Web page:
The Cornucopia Institute, through research and investigations on agricultural and food issues, provides needed information to family farmers, consumers and other stakeholders in the good food movement and to the media. We support economic justice for the family-scale farming community – partnered with consumers – backing ecologically produced local, organic and authentic food.
July 20th, 2015
by Marta Tellado
Editor’s Note: Marta Tellado is president and CEO of Consumer Reports. The opinions expressed in this commentary are solely those of the author.
It could have been any of those reasons or a dozen more. Everyone deserves to know what’s in their food so they can make informed decisions about what to feed themselves and their families.
Some companies, however, think consumers don’t have a right to know what’s in their food when it comes to genetically modified organisms, or GMOs. Read Full Article »
July 20th, 2015
NPR – The Salt
by Dan Charles
Rearranging veggie genes is big business, and we’re not even talking about biotechnology. Private companies and university researchers spend hundreds of millions of dollars every year breeding better genetic varieties of food crops.
But organic farmers say those programs have a big blind spot when it comes to figuring out which new varieties are truly better. Few companies or researchers test those varieties under organic conditions.
“The first axiom of plant breeding is, you breed for the environment of intended use,” says Matthew Dillon, who founded a group called the Organic Seed Alliance. The problem is, organic fields and conventional fields can be very different environments, thanks to big differences in the ways that farmers deal with weeds and insect pests. Read Full Article »
July 17th, 2015
by Laura Entis
The avian flu outbreak that has more than doubled egg prices across the country has also led to the death of more than 48 million birds in a dozen states, according to the US Department of Agriculture.
Iowa, the hardest hit, has euthanized more than 31 million birds, including approximately 40% of the state’s 60 million laying hens, according to Randy Olson, executive director of the Iowa Poultry Association. Turkey farmers in the state, while affected to a lesser degree, also have suffered. Minnesota, the leading turkey producer, has lost nearly 9 million turkeys.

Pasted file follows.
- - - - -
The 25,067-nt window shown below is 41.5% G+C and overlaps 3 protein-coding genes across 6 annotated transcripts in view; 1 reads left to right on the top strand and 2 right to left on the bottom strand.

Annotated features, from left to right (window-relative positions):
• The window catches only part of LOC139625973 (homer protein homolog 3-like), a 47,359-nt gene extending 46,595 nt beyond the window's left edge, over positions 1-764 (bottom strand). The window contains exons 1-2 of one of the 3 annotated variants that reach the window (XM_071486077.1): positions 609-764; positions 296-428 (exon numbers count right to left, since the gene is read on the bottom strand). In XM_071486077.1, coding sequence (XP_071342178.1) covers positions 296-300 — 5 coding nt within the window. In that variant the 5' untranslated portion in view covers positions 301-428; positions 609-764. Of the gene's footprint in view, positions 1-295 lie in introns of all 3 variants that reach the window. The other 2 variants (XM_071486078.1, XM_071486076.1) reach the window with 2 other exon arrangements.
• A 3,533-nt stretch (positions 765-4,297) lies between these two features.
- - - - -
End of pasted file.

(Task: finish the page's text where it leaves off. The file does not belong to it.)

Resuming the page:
The massive challenge of disposing of these sick birds illustrates the scale of chicken farming in the US. When avian flu infects a single bird on a chicken farm, the whole population has to be destroyed in order to stop the spread. In Iowa, for example, where an egg farm holds anywhere from 70,000 to 5 million birds, infection means slaughtering an unimaginable number of animals.
“It’s reasonable when we see these outbreaks to wonder if they are a manifestation of the unsustainability of the system,” says Suzanne McMillan, senior director of the farm and animal welfare campaign at the American Society for the Prevention of Cruelty to Animals (ASPCA). Read Full Article »
July 17th, 2015
From the National Organic Coalition
Contact your Representative in Congress today!
The innocuously named HR 1599: the Safe and Accurate Food Labeling Act has been dubbed the DARK Act (Denying Americans the Right-to-Know Act) by members of the good food movement. The DARK Act will be voted on in Congress next week.
The DARK Act will:
- Prevent states from adopting their own GMO labeling laws and reverse laws that have already passed.
- Prevent state or county laws regulating GMO crops.
- Prevent the Food and Drug Administration from requiring companies to label GMO ingredients and instead continue a “voluntary” labeling policy. In 14 years, not one company has voluntary labeled products containing GMO ingredients.
Take action now to stop the DARK Act!
Read Full Article »
July 17th, 2015
by Gayla Prewitt
You are probably familiar with the quote, “…control the food and you control the people.” I would like to take those words a step further and say, “Control the message about what we are doing to the food and you control the people even more.” With Congress set to vote soon on legislation that could forever change the way we label genetically modified food, I ask, where is the news coverage? Have you seen a single story about the, “Safe and Accurate Food Labeling Act,” on a mainstream television news channel?
Opponents of the bill have dubbed H.R. 1599, the DARK act, or the “Deny Americans the Right-to-know Act.” The bill, as proposed, would take away states’ rights to require labeling of GMO food and leave the system as it is currently, a voluntary labeling system. You would think an issue as fundamental as the safety and labeling of the food we eat would at least warrant a mention, if not be one of the lead stories. Is this an isolated incident? Read Full Article »